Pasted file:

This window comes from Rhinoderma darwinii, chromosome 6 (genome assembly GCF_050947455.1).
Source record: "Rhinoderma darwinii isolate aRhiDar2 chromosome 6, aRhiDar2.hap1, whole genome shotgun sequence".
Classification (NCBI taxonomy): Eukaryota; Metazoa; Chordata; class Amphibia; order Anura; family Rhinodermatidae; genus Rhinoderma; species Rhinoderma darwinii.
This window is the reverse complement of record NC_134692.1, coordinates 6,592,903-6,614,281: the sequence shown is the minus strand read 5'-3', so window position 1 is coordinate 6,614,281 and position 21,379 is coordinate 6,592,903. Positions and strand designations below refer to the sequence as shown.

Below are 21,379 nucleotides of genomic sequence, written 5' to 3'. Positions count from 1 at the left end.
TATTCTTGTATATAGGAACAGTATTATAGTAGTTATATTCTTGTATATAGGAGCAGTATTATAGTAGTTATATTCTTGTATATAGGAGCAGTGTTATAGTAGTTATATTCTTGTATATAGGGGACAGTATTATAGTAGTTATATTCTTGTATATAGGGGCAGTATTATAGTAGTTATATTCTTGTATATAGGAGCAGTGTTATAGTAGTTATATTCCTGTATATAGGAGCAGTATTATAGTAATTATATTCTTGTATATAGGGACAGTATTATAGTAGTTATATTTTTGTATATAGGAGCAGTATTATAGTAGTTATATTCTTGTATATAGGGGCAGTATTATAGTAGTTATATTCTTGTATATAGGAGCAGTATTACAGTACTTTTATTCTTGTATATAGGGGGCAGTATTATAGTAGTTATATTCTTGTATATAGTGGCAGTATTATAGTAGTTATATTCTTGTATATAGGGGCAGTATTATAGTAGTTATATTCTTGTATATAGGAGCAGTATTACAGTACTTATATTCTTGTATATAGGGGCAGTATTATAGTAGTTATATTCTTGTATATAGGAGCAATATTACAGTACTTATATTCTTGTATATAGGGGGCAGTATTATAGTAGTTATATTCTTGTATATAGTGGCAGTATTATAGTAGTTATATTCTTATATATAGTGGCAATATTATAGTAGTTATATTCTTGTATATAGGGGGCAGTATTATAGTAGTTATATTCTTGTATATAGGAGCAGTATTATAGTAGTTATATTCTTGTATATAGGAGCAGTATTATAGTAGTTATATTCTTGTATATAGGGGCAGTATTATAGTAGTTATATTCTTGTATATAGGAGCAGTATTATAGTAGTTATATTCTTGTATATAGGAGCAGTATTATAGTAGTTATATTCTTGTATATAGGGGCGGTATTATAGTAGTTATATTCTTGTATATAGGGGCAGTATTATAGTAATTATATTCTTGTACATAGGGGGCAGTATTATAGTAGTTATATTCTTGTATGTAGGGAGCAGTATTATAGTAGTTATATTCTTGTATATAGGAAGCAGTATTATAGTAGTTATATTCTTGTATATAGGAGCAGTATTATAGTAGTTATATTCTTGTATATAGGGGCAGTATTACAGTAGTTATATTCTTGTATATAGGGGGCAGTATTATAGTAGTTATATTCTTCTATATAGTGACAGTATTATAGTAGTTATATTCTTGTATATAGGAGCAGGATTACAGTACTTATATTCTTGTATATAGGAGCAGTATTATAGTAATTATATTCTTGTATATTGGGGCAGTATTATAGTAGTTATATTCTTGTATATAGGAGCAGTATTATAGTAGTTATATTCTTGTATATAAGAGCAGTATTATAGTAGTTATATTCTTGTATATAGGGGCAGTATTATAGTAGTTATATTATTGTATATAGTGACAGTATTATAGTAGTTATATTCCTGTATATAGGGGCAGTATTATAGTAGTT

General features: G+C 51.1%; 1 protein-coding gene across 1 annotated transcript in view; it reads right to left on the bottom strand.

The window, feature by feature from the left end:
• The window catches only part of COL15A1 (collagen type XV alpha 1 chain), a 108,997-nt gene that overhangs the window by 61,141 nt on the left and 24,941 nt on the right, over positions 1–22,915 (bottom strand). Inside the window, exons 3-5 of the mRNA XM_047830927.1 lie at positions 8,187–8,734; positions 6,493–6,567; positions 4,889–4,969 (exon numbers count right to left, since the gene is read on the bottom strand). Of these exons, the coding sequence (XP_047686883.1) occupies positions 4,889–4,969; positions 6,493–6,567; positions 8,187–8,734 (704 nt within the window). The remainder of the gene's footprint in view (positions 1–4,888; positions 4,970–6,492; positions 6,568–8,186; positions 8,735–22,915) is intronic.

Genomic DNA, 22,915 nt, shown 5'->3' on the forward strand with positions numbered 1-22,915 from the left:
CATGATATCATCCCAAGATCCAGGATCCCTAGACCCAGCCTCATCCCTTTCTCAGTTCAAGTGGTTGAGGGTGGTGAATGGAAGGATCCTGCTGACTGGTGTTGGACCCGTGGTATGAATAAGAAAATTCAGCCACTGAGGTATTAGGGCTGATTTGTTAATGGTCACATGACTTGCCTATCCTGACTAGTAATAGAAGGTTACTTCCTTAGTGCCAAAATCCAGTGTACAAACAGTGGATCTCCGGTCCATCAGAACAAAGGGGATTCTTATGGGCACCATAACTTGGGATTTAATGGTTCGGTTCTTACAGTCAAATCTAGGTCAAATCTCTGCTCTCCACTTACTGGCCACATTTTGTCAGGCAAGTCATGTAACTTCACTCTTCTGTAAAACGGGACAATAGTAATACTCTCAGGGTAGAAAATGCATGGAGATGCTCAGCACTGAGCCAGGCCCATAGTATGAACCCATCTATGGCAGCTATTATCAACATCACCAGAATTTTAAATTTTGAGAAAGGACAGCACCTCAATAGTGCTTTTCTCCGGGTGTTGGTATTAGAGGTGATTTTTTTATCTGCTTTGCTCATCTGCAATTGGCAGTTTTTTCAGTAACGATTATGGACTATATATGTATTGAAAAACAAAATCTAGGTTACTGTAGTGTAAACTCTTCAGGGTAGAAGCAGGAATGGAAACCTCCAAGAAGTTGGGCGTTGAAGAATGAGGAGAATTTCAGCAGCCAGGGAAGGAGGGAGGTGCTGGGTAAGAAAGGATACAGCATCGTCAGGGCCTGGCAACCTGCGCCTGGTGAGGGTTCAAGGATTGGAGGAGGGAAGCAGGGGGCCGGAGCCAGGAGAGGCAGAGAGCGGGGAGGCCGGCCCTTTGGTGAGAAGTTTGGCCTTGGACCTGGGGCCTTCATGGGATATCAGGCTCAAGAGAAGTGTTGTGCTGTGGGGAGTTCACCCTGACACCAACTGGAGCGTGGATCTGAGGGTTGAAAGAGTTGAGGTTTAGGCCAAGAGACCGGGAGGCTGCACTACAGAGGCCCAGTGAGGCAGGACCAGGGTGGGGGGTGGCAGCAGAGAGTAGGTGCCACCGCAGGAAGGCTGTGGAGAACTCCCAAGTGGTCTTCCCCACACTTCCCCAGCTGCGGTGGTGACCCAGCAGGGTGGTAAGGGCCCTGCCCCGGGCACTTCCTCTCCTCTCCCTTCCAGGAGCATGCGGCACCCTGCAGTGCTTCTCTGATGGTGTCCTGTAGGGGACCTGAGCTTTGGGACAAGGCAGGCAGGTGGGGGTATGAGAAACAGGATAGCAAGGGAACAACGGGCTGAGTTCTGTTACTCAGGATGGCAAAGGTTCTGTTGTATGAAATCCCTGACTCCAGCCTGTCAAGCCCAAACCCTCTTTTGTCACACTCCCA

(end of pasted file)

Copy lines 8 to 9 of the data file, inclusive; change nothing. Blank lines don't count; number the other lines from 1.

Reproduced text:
The window, feature by feature from the left end:
• The window catches only part of COL15A1 (collagen type XV alpha 1 chain), a 108,997-nt gene that overhangs the window by 61,141 nt on the left and 24,941 nt on the right, over positions 1–22,915 (bottom strand). Inside the window, exons 3-5 of the mRNA XM_047830927.1 lie at positions 8,187–8,734; positions 6,493–6,567; positions 4,889–4,969 (exon numbers count right to left, since the gene is read on the bottom strand). Of these exons, the coding sequence (XP_047686883.1) occupies positions 4,889–4,969; positions 6,493–6,567; positions 8,187–8,734 (704 nt within the window). The remainder of the gene's footprint in view (positions 1–4,888; positions 4,970–6,492; positions 6,568–8,186; positions 8,735–22,915) is intronic.